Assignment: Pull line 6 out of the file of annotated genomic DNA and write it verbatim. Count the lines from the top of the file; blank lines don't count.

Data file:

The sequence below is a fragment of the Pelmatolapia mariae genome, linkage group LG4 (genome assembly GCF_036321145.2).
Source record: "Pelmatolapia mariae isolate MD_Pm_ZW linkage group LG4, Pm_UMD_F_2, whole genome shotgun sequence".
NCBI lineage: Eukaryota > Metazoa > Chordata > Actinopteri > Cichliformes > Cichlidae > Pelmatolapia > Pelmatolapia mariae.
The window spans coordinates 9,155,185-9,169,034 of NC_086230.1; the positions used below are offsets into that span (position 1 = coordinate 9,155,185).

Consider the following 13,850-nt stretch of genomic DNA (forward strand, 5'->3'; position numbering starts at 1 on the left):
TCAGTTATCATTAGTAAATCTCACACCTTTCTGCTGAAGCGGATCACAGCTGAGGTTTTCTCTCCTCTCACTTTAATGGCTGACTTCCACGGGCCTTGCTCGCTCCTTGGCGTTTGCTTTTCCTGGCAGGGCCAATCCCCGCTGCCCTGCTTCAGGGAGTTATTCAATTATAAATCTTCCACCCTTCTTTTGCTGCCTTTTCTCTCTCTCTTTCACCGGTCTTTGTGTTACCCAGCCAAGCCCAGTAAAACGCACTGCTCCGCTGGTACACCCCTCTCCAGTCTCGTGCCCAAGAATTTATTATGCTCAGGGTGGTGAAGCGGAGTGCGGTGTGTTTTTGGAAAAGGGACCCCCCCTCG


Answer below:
TCAGTTATCATTAGTAAATCTCACACCTTTCTGCTGAAGCGGATCACAGCTGAGGTTTTCTCTCCTCTCACTTTAATGGCTGACTTCCACGGGCCTTGCTCGCTCCTTGGCGTTTGCTTTTCCTGGCAGGGCCAATCCCCGCTGCCCTGCTTCAGGGAGTTATTCAATTATAAATCTTCCACCCTTCTTTTGCTGCCTTTTCTCTCTCTCTTTCACCGGTCTTTGTGTTACCCAGCCAAGCCCAGTAAAACGCACTGCTCCGCTGGTACACCCCTCTCCAGTCTCGTGCCCAAGAATTTATTATGCTCAGGGTGGTGAAGCGGAGTGCGGTGTGTTTTTGGAAAAGGGACCCCCCCTCG